: : : : Thank you all of you. Aren't we largely indebted to animals anyway, even in our everyday language?
: : : : Can I go ahead of Smokey Stover? The Webster says a fresh cow is one who has recently given birth to a calf.
: : : : JC
: : : Sorry, whoever it was up there, but "when pigs fly" is used in the U.S. with the same meaning as "when hell freezes over." --rb
: : Thanks to Keith and Brian for their views bringing the cows into better focus. Yes, my statement about cows coming home was parochial and narrow. Cows in the open ranges of the western United States between the Civil War and the turn of the century often went where they wanted for as much as a year at a time. When they were rounded up, however, where they went was certainly not "home," notwithstanding the cowboy song promising the little dogies that Wyoming would be their new home. I knew, somewhere in my mind, that those lovely Brown Swiss cattle herded by Heidi and her compatriots lived a life very unlike that of an American dairy cow. No knowledge here of how British cows live, although both Jerseys and Guernseys, as well as Ayrshires, originated on what is now British soil. In the woodcuts of Thomas Bewick cows are depicted wandering around pretty freely, although Bewick lived long after enclosure had taken place.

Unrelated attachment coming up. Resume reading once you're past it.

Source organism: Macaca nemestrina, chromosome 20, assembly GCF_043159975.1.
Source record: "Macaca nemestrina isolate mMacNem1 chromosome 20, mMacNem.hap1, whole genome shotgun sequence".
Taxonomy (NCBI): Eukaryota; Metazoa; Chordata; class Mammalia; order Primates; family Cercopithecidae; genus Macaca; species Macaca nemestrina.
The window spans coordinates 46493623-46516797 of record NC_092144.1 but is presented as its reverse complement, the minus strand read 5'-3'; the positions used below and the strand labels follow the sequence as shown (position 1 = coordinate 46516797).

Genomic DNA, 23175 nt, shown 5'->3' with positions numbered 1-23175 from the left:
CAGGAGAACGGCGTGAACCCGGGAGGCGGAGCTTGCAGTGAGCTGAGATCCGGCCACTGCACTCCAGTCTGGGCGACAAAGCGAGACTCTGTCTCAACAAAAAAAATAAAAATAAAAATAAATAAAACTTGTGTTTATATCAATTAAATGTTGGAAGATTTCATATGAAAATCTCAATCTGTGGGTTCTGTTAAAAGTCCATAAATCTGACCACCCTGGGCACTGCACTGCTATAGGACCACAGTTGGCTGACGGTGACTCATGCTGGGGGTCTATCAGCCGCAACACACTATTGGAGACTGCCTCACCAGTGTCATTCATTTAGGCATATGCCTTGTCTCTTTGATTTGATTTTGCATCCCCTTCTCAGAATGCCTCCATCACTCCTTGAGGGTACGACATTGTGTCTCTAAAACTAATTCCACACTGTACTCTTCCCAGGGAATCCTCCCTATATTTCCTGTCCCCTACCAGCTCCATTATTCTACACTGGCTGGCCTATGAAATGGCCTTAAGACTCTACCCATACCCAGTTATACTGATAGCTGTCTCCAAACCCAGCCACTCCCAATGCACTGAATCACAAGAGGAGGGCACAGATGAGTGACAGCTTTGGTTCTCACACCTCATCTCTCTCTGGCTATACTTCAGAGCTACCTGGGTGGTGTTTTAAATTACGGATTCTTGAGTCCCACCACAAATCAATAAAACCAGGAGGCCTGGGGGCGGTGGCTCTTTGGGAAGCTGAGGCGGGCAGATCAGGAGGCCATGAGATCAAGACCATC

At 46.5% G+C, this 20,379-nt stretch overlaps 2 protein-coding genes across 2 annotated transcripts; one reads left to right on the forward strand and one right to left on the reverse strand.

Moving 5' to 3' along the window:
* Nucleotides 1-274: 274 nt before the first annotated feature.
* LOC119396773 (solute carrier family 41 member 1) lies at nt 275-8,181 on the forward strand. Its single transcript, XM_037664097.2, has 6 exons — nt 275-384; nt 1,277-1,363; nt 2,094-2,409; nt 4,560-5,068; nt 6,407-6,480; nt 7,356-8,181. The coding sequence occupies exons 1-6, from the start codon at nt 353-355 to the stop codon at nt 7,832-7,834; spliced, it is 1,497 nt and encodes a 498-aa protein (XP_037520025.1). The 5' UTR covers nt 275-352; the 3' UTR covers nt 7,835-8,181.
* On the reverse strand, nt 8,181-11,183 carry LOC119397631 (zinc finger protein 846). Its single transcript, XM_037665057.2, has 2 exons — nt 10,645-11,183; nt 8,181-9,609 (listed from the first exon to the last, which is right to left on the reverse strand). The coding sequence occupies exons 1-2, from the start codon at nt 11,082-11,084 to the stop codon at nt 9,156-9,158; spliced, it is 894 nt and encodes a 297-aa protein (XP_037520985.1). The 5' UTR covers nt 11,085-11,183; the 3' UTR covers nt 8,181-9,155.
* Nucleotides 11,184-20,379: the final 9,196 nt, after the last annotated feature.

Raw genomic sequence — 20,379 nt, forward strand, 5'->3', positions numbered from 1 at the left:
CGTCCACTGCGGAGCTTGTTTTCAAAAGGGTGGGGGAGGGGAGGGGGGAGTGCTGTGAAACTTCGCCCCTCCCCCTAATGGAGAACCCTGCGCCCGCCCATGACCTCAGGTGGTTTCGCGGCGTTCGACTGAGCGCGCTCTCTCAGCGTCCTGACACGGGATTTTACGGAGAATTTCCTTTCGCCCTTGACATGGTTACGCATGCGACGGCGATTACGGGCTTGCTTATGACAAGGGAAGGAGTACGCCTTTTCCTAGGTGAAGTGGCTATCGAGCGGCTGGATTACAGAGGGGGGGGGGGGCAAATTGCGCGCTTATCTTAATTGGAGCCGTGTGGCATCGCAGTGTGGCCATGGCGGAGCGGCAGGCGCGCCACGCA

: : Yes, Jose Carlos, a fresh cow, at least in the U.S., is one which has just given birth, so-called because its milk supply is freshened up, that is, it comes into milk, or comes back into milk. If you say a heifer has freshened, it has come into milk because it is now a mother.